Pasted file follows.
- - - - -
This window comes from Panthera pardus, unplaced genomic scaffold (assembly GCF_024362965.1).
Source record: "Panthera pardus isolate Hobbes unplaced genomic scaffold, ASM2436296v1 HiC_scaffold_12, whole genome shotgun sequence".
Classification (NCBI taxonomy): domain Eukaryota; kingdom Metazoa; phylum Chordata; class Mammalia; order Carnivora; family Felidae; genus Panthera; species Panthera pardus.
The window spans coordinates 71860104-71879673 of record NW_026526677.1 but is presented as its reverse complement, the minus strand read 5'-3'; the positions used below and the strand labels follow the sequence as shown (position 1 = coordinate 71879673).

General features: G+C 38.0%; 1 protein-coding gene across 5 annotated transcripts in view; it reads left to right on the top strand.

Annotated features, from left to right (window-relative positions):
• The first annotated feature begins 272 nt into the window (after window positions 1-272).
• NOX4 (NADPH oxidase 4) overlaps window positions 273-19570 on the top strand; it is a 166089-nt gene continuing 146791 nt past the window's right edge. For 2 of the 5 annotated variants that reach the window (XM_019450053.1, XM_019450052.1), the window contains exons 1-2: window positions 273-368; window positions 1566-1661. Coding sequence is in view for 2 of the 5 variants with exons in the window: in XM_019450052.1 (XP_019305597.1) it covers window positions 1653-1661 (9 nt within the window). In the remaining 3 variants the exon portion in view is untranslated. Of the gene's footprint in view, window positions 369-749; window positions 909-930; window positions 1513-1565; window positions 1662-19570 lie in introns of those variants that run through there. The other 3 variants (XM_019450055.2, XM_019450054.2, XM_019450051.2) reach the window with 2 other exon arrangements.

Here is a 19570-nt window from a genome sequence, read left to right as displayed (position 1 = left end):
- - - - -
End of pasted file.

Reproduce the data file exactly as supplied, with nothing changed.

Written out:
This window comes from Panthera pardus, unplaced genomic scaffold (assembly GCF_024362965.1).
Source record: "Panthera pardus isolate Hobbes unplaced genomic scaffold, ASM2436296v1 HiC_scaffold_12, whole genome shotgun sequence".
Classification (NCBI taxonomy): domain Eukaryota; kingdom Metazoa; phylum Chordata; class Mammalia; order Carnivora; family Felidae; genus Panthera; species Panthera pardus.
The window spans coordinates 71860104-71879673 of record NW_026526677.1 but is presented as its reverse complement, the minus strand read 5'-3'; the positions used below and the strand labels follow the sequence as shown (position 1 = coordinate 71879673).

General features: G+C 38.0%; 1 protein-coding gene across 5 annotated transcripts in view; it reads left to right on the top strand.

Annotated features, from left to right (window-relative positions):
• The first annotated feature begins 272 nt into the window (after window positions 1-272).
• NOX4 (NADPH oxidase 4) overlaps window positions 273-19570 on the top strand; it is a 166089-nt gene continuing 146791 nt past the window's right edge. For 2 of the 5 annotated variants that reach the window (XM_019450053.1, XM_019450052.1), the window contains exons 1-2: window positions 273-368; window positions 1566-1661. Coding sequence is in view for 2 of the 5 variants with exons in the window: in XM_019450052.1 (XP_019305597.1) it covers window positions 1653-1661 (9 nt within the window). In the remaining 3 variants the exon portion in view is untranslated. Of the gene's footprint in view, window positions 369-749; window positions 909-930; window positions 1513-1565; window positions 1662-19570 lie in introns of those variants that run through there. The other 3 variants (XM_019450055.2, XM_019450054.2, XM_019450051.2) reach the window with 2 other exon arrangements.

Here is a 19570-nt window from a genome sequence, read left to right as displayed (position 1 = left end):